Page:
July 27, 2020

Summer Vacation: French Edition

        Today’s block print vacation takes us to France, but more specifically to Paris.  All three of my own pieces come from Paris (which is pretty much the only place I’ve had a chance to explore in France), and most of the other art I’ve posted previously is from Paris, as well.
        Let’s start with the requisite Eiffel Tower.  Although I made a block print of this most stereotypical of French icons, I did want to do a less obvious view of it.  This is the view from beneath, looking up along one of the legs.  You can see a bit about my process here, as well as comparing three other artists’ views of the Eiffel Tower.  (You can also see the photo on which the print is based here.)

        This second piece is my most recent, just completed a couple of weeks ago.  It shows some of the gargoyles on the Church of Saint-Séverin.  They probably date to the fifteenth century, and being genuine gargoyles and not mere decorative grotesques, they stretch out long and straight to channel rainwater well away from the church’s masonry.  I am tickled by their goofy expressions and cartoonish hairstyles.  Unlike a lot of gargoyles that perch sky-high on their soaring gothic structures, Saint-Séverin has a wonderful double row of beautiful gargoyles along the edge of a lower roof, so that you can actually admire them from the ground.
        For more block print views of Paris you can see a collection of pieces here
        My final piece posted today is not a real block print but one of the digital faux woodcuts I made to illustrate The Extraordinary Book of Doors.  It is a door in the Louvre, specifically in the Salle des Caryatides in a sixteenth century wing dating back to its days as a palace.
        Before we leave, I’ll give you a chance to get out of the city and visit Monet’s garden at Giverny.
        And a final jaunt to Dinan in Brittany.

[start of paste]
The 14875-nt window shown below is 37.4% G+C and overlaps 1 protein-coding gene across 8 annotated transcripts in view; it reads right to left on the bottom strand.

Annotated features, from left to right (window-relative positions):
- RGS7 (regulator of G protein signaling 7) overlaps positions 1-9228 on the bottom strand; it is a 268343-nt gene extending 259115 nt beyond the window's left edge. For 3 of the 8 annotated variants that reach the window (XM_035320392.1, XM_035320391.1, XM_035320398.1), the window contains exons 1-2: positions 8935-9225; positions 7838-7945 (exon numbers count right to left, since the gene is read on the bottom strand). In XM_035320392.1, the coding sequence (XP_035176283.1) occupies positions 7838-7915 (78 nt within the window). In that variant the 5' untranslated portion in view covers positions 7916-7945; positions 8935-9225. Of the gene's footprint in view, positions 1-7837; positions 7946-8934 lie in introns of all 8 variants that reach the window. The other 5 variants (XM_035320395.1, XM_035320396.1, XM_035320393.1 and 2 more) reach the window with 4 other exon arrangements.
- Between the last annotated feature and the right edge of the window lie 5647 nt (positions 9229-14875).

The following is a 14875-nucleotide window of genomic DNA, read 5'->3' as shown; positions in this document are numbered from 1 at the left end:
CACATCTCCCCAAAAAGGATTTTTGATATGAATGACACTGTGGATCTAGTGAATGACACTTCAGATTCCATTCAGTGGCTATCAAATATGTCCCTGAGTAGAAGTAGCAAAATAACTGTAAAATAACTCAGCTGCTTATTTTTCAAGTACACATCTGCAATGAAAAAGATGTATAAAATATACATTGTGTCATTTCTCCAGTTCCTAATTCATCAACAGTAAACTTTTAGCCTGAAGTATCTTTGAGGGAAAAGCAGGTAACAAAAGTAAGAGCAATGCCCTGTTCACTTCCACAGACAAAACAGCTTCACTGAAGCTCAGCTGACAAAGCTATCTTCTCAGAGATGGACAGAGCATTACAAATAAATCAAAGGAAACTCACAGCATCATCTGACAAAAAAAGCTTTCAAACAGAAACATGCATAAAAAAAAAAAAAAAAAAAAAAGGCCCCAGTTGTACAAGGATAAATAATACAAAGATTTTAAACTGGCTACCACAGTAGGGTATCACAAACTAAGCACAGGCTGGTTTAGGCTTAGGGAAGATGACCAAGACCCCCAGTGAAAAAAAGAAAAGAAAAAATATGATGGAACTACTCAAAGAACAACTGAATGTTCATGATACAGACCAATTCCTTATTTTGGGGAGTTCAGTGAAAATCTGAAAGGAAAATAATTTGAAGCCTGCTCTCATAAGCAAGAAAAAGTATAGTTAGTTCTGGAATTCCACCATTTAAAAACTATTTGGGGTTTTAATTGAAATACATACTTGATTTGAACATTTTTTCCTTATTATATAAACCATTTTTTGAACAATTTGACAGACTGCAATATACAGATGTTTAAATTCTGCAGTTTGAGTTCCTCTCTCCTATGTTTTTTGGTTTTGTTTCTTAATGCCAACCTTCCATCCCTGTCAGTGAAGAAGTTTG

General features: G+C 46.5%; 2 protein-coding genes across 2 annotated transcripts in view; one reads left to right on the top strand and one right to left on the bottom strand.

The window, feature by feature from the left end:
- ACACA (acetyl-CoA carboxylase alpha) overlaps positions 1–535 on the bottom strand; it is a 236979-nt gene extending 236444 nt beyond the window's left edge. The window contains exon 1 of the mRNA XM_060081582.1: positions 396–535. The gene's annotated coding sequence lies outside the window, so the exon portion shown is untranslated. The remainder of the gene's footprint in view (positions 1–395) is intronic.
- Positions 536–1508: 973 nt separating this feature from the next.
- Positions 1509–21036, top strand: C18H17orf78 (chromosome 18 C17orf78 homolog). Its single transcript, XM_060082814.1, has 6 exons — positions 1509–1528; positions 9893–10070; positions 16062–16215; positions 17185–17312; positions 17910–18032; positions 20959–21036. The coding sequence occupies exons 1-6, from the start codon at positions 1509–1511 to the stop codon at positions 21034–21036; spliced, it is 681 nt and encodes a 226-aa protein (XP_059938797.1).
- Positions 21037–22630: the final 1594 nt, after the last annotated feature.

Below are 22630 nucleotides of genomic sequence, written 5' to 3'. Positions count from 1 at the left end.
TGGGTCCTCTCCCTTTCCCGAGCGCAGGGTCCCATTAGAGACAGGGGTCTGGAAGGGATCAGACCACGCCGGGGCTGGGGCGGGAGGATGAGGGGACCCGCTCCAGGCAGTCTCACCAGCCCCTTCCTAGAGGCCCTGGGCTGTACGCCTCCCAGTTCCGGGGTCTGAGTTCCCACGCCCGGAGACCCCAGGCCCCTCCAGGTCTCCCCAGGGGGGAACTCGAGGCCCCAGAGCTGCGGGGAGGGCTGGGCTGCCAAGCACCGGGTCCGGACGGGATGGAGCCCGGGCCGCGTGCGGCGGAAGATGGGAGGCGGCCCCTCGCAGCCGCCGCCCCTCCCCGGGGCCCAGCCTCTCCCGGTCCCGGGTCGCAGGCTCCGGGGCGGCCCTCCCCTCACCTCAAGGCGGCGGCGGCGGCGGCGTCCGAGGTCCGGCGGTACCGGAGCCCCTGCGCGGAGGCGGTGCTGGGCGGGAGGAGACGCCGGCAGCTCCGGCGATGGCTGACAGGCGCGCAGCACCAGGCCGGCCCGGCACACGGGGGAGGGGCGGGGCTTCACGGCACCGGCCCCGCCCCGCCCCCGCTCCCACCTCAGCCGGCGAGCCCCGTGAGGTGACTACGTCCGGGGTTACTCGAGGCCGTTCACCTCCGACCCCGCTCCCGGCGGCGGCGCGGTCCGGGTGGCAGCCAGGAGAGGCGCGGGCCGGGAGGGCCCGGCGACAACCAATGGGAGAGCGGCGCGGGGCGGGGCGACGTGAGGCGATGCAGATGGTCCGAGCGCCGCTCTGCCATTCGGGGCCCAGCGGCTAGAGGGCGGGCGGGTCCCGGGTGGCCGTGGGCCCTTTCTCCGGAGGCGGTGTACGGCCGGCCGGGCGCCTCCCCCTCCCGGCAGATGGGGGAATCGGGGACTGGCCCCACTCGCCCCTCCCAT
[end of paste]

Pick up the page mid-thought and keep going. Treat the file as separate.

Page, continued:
[Pictures: Eiffel Tower, rubber block print by AEGN, 2015;
Gargoyles of Saint-Séverin, rubber block print by AEGN, 2020;
Plate IV: Louvre, digital image by AEGN from The Extraordinary Books of Doors, 2014.]


Unknown said...

I can't begin to describe how much I enjoy your website and blog, and your work, and how much I've learned about the various print artists that you've featured.
In your July, 2020 Summer Vacation: French Edition entry, you say this about your image of a door at the Louvre, "My final piece posted today is not a real block print but one of the digital faux woodcuts I made to illustrate The Extraordinary Book of Doors."

Would you be kind enough to expound on how you made this digital faux woodcut? Is it a particular program, such as Photoshop, that you used to achieve the piece, or is it something else?

Thanks again, and please don't ever stop writing, making prints, or blogging.

Anne E.G. Nydam said...

Hello! Thanks for stopping by, and for your kind words!
I have a previous post that describes the process I've devised. you can read about it here: https://nydamprintsblackandwhite.blogspot.com/2013/02/faux-woodcuts.html
Let me know if you have any other questions.

Anne E.G. Nydam said...

On second thought, to make it easier I've also added a link in the post above. The link where I mention that the piece is a "faux woodcut" will take you to the previous post.